Saving Nigeria’s witch children

Anja Ringgren Lovén, Founder of Land of Hope

Anja Ringgren Lovén is the founder of Land of Hope, an organisation that is leading the fight to save the thousands of children being accused of witchcraft every year in Nigeria.  

Anja’s face became recognisable worldwide when a photo of her with a malnourished Nigerian witch child went viral on social media in 2016. In the photo, Anja is seen giving the boy some crackers and water, which he drank carefully. She then took him gently up in her arms and went to the hospital. Anja did not think that he would survive. 

“When we got him in the car, I looked at my husband and told him we should name him Hope,” she said. I didn’t want him to die without a name. I wanted him to die with dignity.”  


To me, Hope stands for Help One Person Every-day

Land of Hope

Hope survived and now lives with 80+ other lovely children at Land of Hope, a loving home for so-called “witch children” who have been abandoned due to fear of witchcraft. The children’s centre sits on three acres in Southeast Nigeria and is run by Anja and her husband, David. Here, children receive love, care, room and board, and education. It’s a home-like setting that for the children is like growing up in a very large family. 

Ridding the region of superstition 

It is Anja’s hope that education will help rid Southeast Nigeria of the superstitions that have led many parents to abandon their children to the streets. Nigeria alone has thousands of street children who have been labelled as witches by local priests, witch doctors, neighbours or relatives. 

Anja says that lack of education and extreme poverty have created a widespread cultural belief in Nigeria that children can be witches that curse the families and villages they are born into.  

“We need to help these villagers to change their mindsets and enlighten them through advocacy programs,” she says. “Education is the strongest weapon in the fight against superstition.”  

Since 2012, Anja and David have been building a local network in the region to identify surviving witch children and bring them to safety. Land of Hope also works to educate local communities of the falsehoods concerning witchcraft through advocacy drives and home visits.  

Turning struggle into power 

Life in Nigeria is a far cry from life in Frederikshavn, Denmark, where Anja grew up in a small house with her mom and two sisters. But Anja is no stranger to hardship. Her mother died when she was young, and her father struggled with alcoholism. In the aftermath of her mother’s death, Anja was crippled with anxiety and depression. Her childhood dream of seeing the worldespecially Africaseemed far away.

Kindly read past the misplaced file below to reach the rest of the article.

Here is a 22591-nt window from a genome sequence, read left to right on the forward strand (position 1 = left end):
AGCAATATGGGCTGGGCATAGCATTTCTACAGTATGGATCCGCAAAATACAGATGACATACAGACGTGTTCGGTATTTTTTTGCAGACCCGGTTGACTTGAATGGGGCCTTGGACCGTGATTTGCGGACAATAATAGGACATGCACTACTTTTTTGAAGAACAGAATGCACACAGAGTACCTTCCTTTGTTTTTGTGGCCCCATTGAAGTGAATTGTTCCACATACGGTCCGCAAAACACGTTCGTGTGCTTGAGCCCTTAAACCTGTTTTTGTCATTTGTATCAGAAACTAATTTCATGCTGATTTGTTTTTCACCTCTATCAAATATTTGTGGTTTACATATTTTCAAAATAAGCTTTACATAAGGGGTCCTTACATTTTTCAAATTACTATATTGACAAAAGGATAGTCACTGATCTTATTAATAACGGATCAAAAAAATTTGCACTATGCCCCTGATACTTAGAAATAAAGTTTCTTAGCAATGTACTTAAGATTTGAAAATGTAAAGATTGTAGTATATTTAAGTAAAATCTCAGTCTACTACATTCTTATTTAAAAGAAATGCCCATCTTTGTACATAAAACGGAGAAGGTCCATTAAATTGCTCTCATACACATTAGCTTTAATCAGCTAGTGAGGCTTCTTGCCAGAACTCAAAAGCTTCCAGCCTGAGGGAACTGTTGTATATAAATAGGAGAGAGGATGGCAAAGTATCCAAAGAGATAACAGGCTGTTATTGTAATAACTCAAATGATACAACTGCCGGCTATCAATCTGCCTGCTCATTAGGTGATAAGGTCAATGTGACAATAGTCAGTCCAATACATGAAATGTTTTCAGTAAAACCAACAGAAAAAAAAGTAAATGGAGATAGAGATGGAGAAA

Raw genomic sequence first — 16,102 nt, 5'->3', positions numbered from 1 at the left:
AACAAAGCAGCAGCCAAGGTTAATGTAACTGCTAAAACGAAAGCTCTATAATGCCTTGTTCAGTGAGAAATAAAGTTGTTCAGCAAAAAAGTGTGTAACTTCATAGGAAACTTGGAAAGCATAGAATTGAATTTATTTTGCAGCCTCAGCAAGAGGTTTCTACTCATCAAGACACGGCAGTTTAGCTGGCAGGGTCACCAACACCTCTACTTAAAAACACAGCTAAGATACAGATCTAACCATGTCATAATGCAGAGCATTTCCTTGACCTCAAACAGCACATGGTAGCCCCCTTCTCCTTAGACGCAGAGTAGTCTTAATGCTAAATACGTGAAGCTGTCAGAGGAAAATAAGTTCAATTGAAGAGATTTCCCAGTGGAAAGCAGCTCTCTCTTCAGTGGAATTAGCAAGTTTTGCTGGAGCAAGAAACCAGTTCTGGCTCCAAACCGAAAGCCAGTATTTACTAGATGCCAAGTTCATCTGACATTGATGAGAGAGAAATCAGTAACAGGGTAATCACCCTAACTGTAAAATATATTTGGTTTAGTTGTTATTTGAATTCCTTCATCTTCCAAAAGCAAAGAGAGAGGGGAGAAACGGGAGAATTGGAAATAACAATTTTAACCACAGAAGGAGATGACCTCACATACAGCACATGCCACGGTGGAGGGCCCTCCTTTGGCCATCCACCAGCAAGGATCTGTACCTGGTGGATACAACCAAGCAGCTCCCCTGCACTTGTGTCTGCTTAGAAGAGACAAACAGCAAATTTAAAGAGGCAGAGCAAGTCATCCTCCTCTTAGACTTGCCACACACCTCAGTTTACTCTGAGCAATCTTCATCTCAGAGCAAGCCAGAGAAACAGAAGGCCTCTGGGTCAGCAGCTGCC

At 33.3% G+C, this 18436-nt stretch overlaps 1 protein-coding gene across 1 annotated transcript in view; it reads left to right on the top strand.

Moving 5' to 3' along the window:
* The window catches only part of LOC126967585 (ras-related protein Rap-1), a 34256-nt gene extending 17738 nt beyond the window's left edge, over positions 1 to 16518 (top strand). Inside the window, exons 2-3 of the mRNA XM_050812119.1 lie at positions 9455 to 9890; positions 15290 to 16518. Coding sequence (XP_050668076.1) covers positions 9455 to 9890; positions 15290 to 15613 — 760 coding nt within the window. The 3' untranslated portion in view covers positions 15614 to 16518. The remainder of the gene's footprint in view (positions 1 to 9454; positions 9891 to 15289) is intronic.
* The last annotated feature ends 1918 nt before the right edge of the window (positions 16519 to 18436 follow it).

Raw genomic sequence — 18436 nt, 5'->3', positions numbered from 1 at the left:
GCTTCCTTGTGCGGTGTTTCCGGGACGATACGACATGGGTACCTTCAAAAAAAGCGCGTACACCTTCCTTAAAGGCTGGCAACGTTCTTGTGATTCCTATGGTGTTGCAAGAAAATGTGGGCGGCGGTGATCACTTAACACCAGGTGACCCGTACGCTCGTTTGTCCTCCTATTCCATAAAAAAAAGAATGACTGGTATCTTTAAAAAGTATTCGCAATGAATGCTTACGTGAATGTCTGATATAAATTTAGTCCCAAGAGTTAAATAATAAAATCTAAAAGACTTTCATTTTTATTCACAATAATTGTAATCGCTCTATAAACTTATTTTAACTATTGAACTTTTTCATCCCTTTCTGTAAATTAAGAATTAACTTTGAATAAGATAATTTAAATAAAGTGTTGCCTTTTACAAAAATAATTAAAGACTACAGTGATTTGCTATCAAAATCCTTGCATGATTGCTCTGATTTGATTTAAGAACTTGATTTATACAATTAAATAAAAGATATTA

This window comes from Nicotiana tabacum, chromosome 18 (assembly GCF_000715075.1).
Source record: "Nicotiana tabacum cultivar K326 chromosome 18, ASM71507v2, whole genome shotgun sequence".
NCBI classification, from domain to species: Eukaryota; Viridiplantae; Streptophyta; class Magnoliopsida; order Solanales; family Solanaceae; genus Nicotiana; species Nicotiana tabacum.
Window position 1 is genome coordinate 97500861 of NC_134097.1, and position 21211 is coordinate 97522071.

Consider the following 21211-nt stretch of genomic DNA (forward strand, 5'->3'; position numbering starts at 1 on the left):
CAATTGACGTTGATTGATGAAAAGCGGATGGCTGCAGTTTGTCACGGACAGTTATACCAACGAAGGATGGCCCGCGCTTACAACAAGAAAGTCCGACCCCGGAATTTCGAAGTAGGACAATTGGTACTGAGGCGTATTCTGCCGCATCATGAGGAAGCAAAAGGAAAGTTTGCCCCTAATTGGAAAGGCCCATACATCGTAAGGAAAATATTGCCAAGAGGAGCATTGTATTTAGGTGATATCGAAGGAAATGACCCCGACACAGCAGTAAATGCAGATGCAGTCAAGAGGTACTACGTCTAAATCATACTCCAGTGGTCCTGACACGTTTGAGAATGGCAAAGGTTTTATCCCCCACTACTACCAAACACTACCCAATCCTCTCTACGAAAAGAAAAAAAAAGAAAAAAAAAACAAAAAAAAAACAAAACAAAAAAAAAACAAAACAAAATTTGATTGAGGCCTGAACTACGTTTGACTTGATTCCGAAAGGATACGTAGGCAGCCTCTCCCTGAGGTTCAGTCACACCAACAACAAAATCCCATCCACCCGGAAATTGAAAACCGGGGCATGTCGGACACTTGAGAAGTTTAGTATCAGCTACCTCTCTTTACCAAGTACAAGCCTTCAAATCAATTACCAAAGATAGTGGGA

In 2008, she saw a British documentary about children who were tortured, buried and killed as a result of being accused of witchcraft. The film sparked a fire in Anja and a rage toward a global community that didn’t seem to care. Channeling her anger toward action, she became an aid worker in Tanzania and Malawi.  

In 2012 she quit her job and sold all her belongings to launch DINNødhjælp (now Land of Hope) aimed at rescuing children who have been accused of witchcraft.

In Nigeria, Anja found her calling and the love of her lifeaid worker and law student David Emmanuel Umem. Shortly after, the two opened DINNødhjælp’s Nigerian branch, the African Children’s Aid, Education and Development Foundation.  

Together, Anja and David run Land of Hope, West Africa’s largest private children’s centre. The centre consists of a children’s home, healthcare centre, and vocational school in Akwa Ibom State Nigeria. Anja splits her time between Denmark and the Land of Hope centre, where she and David are viewed as parents to the 70+ children who live there.  

Our children go through incredible transformations

They go from being tortured, abandoned and scared to being at the top of their class in school. It’s like witnessing a miracle.

Awards and recognition

Anja’s work with so-called “witch children” in Nigeria has led to worldwide recognition, including a personal meeting with the Dalai Lama in 2017. This meeting was shown in the Danish documentary “Anja’s children’s home”.  

Anja has also been recognised with the following awards and honours

  • 2016 Niels Ebbesen Award 
  • 2016 Volunteer of the Year  
  • 2016 The Children’s Town Prize
  • 2017 Paul Harris Fellow Medal
  • 2017 The Dane of the Year
  • 2017 Hope Award
  • 2018 Lifeguard Prize Award
  • 2018 Good Deed Award
  • 2018 Paul Harris Great Leader’s Award
  • 2019 Social Media For Social Good Award Africa
  • 2019 Humanitarian Award Nigeria
  • 2020 Odd Fellow Award
  • 2021 Ambassador for Universal Peace Federation International
  • 2021 Humanity Impact Award
  • 2021 Lars Erik Andersen Foundation Honoring Award
  • 2021 Boel Foundation Award
  • 2022 Mofibo Documentary Book Award
  • 2023 Red Cross Human Rights Award

Learn more about Anja


You can learn more about Anja in her book “Heksebørnenes mor”. The book is currently available in Danish, with other language versions expected soon.

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Anja is also the subject of several Danish documentaries, including Anja & the Witch Children, which was shown internationally in English and Danish on National Geographic. A second international documentary, Anja & the Witch Trial was released in 2018.  

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To learn more about Anja and her work in Nigeria, you can book her for a keynote. 

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